Reggaeton lyrical structure resembles hip-hop lyrics. Like hip-hop, most reggaeton artists recite their lyrics rap-fashion rather than sing it melodically. Unlike hip-hop music, however, a significant percent of reggaeton artists are also singers, may blend rapping and singing, and may also have a "street" image, similar to Akon. Like hip-hop music, reggaeton songs have hooks that are repeated throughout the song. Kishan Aliaune Damala Bouga Time Puru Nacka Badara Akon Thiam,[1][2] often going by the shorter Aliaune Thiam[3] (born October 14, 1981),[4] and better known by his stage name Akon, is an American R&B singer, rapper, songwriter, record producer, and record executive. ...


Reggaeton started as a genre composed of mostly male artists, with a slowly increasing number of female artists debuting over the years. Notable female reggaetón artists include Ivy Queen, Mey Vidal, Adassa, and Glory. Ivy Queen (born Martha Ivelisse Pesante on March 4, 1972) is a Latin Grammy and Billboard Latin nominated composer and singer most commonly known as La Reina del Reggaeton (The Queen of Reggaeton). ... Mey Vidal (born October 10, 1984) is a Cuban singer, also known as Esa Cubana and La Cubanasa. ... Adassa (born February 5 in Miami, Fl. ... Glory (birthname: Glorimar Montalvo Castro, also known as La Gata Gangster) was born in Santurce, Puerto Rico. ...


Reggaeton lyrical themes are versatile. Typical themes may include dancing, love stories, partying, short anecdotes of the rapper's life, and problems in life. Popular reggaeton songs are mainly intended to be danceable, rhythmic, party-like songs for young people. Reggaeton may or may not be objectionable depending on the artists, song, and the listener's interpretation, as one reggaeton song may have many interpretations because a song's meaning may not be very clear and direct; Many of the songs are highly subliminal. For example, the song Gasolina is often considered appropriate for children and has made it into the Reggaeton Niños series.[citation needed] However, because of the various possible connotations and literal interpretations of the song, some people criticize Gasolina as having possibly inappropriate sexual content. Subliminal may refer to: Subliminal messages Subliminal (rapper), an Israeli rapper and producer Subliminal (record label), an electronic music label known for the Subliminal Sessions compilation series. ... This article is about the song named Gasolina. ... Reggaeton Niños Are a series of CDs for children made up of popular reggaeton songs. ...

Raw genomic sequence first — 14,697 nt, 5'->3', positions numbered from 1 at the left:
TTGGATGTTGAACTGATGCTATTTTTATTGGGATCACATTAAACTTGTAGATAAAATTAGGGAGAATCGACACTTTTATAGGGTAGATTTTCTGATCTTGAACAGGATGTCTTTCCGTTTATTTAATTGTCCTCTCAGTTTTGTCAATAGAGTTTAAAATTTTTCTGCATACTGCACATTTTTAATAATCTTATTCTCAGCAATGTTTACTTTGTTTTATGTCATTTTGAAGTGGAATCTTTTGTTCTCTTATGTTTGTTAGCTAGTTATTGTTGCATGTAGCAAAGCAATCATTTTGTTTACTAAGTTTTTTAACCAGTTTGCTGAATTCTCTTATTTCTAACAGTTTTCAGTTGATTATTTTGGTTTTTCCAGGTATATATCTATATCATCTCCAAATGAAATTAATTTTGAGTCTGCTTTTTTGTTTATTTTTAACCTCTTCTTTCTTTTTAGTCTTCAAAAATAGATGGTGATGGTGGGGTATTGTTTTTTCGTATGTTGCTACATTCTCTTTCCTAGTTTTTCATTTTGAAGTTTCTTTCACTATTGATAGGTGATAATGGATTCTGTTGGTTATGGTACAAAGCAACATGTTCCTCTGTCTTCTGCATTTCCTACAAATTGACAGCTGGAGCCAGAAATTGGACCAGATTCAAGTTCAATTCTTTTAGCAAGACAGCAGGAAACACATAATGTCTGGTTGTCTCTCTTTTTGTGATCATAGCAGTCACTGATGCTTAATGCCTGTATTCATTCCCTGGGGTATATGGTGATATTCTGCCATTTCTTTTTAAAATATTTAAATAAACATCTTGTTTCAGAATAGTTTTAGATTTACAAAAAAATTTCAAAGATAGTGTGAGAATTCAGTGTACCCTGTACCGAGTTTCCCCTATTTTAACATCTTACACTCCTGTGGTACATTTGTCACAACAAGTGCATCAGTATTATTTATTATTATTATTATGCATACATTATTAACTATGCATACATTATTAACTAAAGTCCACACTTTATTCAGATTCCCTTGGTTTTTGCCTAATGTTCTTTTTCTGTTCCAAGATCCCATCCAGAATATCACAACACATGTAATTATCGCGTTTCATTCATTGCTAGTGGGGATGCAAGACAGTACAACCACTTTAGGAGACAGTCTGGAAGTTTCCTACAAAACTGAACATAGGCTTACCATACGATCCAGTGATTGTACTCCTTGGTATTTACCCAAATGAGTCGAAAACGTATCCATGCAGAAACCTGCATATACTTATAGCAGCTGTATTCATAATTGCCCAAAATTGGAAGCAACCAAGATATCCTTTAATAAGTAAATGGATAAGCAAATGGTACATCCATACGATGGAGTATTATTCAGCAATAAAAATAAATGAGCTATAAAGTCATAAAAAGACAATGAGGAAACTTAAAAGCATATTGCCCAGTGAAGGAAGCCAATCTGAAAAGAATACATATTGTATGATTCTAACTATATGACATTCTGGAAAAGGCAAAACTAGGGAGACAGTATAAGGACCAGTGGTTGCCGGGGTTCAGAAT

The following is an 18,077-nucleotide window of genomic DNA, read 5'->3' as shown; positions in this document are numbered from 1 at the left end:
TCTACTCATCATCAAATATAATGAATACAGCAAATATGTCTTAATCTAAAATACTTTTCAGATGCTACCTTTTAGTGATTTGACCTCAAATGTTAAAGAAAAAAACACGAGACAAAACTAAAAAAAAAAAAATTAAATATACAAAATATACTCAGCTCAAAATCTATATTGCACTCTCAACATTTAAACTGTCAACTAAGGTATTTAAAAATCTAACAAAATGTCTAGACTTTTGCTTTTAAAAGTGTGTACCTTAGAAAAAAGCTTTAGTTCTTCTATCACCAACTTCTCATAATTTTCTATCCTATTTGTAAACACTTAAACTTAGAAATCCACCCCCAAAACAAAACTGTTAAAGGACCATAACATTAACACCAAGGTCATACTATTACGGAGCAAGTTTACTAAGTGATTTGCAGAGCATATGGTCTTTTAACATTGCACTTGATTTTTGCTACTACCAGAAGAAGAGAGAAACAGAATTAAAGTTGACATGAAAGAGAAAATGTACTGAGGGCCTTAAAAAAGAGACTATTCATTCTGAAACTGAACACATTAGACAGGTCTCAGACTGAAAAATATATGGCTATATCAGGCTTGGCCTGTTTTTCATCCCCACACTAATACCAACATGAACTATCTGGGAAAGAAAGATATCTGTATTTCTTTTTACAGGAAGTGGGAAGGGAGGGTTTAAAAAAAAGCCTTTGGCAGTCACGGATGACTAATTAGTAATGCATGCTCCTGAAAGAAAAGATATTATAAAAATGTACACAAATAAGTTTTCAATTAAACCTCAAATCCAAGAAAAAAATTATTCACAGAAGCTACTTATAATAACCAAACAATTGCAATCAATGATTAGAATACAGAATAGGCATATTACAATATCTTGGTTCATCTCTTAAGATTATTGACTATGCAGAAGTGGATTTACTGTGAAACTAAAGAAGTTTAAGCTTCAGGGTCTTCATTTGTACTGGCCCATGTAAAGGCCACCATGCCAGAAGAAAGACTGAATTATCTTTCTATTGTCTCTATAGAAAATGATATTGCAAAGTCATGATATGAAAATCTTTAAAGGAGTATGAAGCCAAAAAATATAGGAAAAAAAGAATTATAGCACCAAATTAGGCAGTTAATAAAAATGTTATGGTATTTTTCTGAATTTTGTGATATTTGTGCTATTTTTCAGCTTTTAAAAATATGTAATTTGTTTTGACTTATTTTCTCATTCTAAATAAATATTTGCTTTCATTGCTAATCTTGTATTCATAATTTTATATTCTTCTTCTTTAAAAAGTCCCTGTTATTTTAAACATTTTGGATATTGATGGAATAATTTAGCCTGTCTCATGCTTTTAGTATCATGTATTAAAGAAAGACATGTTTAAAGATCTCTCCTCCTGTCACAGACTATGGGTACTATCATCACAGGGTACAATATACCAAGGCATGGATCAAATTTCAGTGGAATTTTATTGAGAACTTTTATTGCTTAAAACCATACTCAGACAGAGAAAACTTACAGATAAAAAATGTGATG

Usually, reggaeton CDs are not labeled “explicit” like many hip-hop CDs are. One exception is that Daddy Yankee’s Barrio Fino en Directo (Barrio Fino Live) was labeled explicit for objectionable content in the live concerts (and for explicit language by Snoop Dogg in the song "Gangsta Zone"), even though the regular studio version of Barrio Fino was not labeled explicit. Some reggaeton artists, such as Alexis Y Fido, are able to circumvent radio and television censorship by using sexual innuendo and lyrics with double meanings in their music. Some songs have also raised concerns about women's depiction on their lyrics [15] For the book of the same name, see Parental Advisory: Music Censorship in America. ... Ramón (Raymond) Ayala (born February 3, 1977 in San Juan, Puerto Rico), known artistically as Daddy Yankee El puerco de los puercos, is a Latin Grammy Award-winning reggaeton recording artist. ... Barrio Fino En Directo is an album by reggaeton artist Daddy Yankee. ... Calvin Cordozar Broadus, Jr. ... Barrio Fino, Daddy Yankees third solo album, was released on July 13, 2004. ... A double entendre or innuendo is a figure of speech similar to the pun, in which a spoken phrase can be understood in either of two ways. ...


Racial identity has been a common theme in reggaeton, articulated musically, lyrically, and visually.


Reggaeton across the world

Latin America

Reggaeton is very popular in Latin American countries such as Panama, Dominican Republic, Cuba,Venezuela and Colombia. Reggaeton has become staple music in many parties and events, complementing the common mix of merengue, salsa and electronic music, and has paved a huge fan base. In some countries such as Peru with MC Francia, Los TNT and Mr. Fresh, Venezuela with Doble Impakto, Honduras with DJ Sy and El Salvador with Pescozada and Heavy Clan, domestic “reggaetoneros” have arisen, expanding the Pan-Latin feel of the genre. Pescozada is a hip-hop group formed in Chalatenango, El Salvador. ...


In some Latin American countries such as Cuba, where ideas and language are an integral part of the appreciation of music, there is an alleged critical backlash against the increasing popularity of Reggaeton. This rift supposedly exists often among members of the Cuban Hip Hop community. According to British music lecturer Geoff Baker, many critics claim that the music’s lyrics do not explore any subjects past “sex, dancing, and the singer himself, in various combinations.” Baker also believes that because Reggaeton has an allegiance to so many Caribbean and Latin American countries, it overshadows distinctly Cuban forms and variations of music, such as Cuban Hip Hop. [16]


Puerto Rico

Reggaeton derives from the post-Salsa music youth generation of the 80's and early 90's in Puerto Rico. Before reggaeton exploded in the mid-nineties, young street artists, heavily influenced by East Coast hip hop and turntablism, rapped over cassette tracks easily acquired within their Commonwealth (United States insular area) status. Alongside this early hip hop influenced reggae-rap, evolved the Panamanian reggae style which eventually fused into reggaeton. East Coast hip hop is a style of hip hop music that originated in New York City during the early-1970s. ... In the terminology of the United States insular areas, a Commonwealth is an organized territory or colony that has established with the Federal Government a more highly developed relationship, which may be embodied in a written mutual agreement. ...